$parent keyword is a special keyword which refers to a parent object (it's the first argument passed to the GraphQL resolver method), so in order to generate a list of tags - @cache directive will check a parent value for comments (which is a Post value and this directive is able to extract the ID from Post). Thus, if you run query { post(id: 1) { id comments { id text } } } - comments value will be cached with the following tags: Post:1, Comment, Comment:1, Comment:2 etc.

Cache invalidation

Falcon-Server provides two options to invalidate the cache:

  • via @cacheInvalidator GraphQL directive
  • via a custom REST endpoint (defined by a user)

@cacheInvalidator directive

Falcon-Server allows you to mark your Queries and Mutations with a @cacheInvalidator GraphQL directive to invalidate the cache when requested/submitted.

This directive accepts a list of entries for idPath argument with the following keys:

  • path - a required value to get value(s) from (just like idPath argument for @cache directive)
  • type - an optional value to force entity type (when it's needed)

Full GraphQL definition looks like this:

directive @cacheInvalidator(idPath: [IdPathEntryInput]) on FIELD_DEFINITION
input IdPathEntryInput {
type: String
path: String!
}

Be careful when using this directive, since it allows you to control your cache on a GraphQL-level per user. You have to use it responsibly and do not allow to invalidate the cache using simple queries.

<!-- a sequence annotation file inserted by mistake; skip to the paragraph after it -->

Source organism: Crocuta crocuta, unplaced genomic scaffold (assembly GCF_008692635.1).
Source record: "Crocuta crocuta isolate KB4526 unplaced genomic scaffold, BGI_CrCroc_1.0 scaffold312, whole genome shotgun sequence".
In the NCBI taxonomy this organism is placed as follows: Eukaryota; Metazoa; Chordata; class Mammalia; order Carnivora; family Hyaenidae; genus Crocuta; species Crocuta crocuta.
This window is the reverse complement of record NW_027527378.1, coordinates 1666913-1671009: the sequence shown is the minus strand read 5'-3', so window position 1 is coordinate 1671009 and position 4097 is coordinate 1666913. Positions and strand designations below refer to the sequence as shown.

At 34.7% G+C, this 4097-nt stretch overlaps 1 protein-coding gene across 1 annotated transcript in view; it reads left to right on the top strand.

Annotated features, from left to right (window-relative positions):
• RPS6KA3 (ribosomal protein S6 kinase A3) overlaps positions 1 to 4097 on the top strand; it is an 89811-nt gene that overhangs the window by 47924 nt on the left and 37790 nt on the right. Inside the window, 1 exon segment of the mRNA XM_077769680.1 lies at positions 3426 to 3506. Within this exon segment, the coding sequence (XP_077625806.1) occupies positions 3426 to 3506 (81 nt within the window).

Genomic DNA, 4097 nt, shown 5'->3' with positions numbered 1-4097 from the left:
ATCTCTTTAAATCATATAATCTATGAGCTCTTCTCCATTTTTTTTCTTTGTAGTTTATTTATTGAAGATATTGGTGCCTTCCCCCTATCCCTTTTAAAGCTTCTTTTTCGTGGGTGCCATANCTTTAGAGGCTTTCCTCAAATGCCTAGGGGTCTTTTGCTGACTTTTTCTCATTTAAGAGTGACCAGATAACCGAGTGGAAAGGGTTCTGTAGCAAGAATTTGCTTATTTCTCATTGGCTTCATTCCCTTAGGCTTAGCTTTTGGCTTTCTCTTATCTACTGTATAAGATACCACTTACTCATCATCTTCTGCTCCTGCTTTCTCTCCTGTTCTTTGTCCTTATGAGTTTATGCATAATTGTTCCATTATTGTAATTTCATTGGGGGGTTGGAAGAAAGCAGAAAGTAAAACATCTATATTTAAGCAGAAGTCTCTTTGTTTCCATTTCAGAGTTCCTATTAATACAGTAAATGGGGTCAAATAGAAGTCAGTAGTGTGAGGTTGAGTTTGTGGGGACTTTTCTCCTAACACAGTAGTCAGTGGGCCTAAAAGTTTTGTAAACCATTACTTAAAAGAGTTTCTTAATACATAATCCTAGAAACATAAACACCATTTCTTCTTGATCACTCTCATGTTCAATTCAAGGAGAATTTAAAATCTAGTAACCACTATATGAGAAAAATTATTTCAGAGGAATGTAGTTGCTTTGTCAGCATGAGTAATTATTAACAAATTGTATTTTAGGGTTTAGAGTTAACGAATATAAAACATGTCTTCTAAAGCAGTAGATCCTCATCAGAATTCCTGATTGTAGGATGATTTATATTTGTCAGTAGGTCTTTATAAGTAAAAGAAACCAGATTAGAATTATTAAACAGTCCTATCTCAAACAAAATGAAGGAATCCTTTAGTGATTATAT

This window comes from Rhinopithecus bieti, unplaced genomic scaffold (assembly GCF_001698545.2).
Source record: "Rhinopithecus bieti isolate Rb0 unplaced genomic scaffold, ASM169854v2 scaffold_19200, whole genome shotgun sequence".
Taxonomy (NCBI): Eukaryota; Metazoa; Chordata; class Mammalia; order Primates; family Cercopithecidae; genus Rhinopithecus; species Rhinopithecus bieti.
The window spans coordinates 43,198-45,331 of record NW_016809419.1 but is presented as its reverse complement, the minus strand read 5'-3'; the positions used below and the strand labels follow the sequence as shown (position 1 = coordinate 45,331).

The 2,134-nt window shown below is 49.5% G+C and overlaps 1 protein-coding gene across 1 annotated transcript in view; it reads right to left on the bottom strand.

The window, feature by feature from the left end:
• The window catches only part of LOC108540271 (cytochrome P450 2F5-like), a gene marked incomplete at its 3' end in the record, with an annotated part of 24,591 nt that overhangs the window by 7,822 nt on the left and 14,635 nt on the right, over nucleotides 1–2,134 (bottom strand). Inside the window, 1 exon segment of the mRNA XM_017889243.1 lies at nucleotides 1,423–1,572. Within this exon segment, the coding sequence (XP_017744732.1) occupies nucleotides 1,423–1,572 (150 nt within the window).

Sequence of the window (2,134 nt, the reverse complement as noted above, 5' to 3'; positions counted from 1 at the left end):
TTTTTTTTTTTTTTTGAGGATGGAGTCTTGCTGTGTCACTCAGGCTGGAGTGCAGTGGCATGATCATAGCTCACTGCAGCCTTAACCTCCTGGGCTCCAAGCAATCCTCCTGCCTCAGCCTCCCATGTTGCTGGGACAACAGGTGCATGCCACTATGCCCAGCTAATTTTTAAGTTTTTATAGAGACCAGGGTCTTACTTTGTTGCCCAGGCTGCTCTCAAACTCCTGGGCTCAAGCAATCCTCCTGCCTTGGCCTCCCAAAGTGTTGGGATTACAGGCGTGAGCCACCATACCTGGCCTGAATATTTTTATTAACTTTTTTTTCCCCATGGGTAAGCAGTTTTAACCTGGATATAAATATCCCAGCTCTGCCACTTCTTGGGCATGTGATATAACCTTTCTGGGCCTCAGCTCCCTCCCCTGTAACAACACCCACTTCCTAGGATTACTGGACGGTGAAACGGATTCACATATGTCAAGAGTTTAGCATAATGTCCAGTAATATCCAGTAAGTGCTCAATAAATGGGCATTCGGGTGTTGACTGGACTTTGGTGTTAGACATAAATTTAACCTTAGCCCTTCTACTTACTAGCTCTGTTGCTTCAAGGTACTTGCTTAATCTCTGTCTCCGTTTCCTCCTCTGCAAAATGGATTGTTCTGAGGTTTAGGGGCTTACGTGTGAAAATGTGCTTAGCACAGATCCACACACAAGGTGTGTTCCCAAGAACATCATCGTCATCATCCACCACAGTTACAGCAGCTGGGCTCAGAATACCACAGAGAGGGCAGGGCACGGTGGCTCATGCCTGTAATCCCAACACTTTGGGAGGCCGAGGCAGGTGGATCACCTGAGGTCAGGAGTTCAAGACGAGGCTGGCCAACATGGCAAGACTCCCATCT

To invalidate the cache, you have to specify the path to your data like:

type Query {
lastOrder: OrderDetails @cacheInvalidator(idPath: [{ path: "items" }])
}

In this case, @cacheInvalidator will check items key for the lastOrder Query result and it will try to extract value(s) with ID field type (it acts in the similar way like it does for @cache GQL directive).

There might be a case, when you would need to force a specific entity type to be returned by this directive. For example, for OrderDetails type, which will return a list of OrderItem for items key - you need to force Product type. To do that - you simply specify type key:

type Query {
lastOrder: Order @cacheInvalidator(idPath: [{ path: "items", type: "Product" }])
}

@cacheInvalidator directive will generate a list of cache tags by using items value and use Product type instead of OrderItem.

REST endpoint

Falcon-Server uses cache.url config value (by default: /cache) to define a route path which will be responsible for processing web-hooks to invalidate the cache by tags.

For security reasons - please make sure you're using a unique and complex value for this route on production to avoid exposing a vulnerable route.

This endpoint expects you to send a list of entries with the following keys:

  • type - entity type to be used for cache invalidation (required key)
  • id - entity ID (optional key). If not passed, Falcon-Server will use type as a cache key
curl -X POST http://localhost:4000/cache -H 'Content-Type: application/json' -d \
'[{"id": 1, "type": "Product"}, {"type": "Category"}]'

The example above will flush the cache for the following keys:

  • Product:1 - cache key for the specific product
  • Category - general Category cache key